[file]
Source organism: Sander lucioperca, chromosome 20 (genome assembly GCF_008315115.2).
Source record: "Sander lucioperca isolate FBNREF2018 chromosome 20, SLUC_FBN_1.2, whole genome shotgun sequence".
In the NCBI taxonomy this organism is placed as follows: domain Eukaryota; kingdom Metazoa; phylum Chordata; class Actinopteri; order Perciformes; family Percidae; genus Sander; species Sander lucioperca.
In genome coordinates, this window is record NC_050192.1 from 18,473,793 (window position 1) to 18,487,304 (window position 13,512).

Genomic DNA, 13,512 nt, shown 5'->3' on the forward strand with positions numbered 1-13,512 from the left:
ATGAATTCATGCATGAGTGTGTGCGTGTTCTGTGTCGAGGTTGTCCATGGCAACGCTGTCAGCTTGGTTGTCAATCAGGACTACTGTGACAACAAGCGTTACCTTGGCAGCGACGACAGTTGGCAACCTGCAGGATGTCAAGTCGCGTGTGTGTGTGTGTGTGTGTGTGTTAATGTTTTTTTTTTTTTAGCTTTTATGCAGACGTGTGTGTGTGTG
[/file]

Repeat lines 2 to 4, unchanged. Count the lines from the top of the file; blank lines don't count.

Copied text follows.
Source record: "Sander lucioperca isolate FBNREF2018 chromosome 20, SLUC_FBN_1.2, whole genome shotgun sequence".
In the NCBI taxonomy this organism is placed as follows: domain Eukaryota; kingdom Metazoa; phylum Chordata; class Actinopteri; order Perciformes; family Percidae; genus Sander; species Sander lucioperca.
In genome coordinates, this window is record NC_050192.1 from 18,473,793 (window position 1) to 18,487,304 (window position 13,512).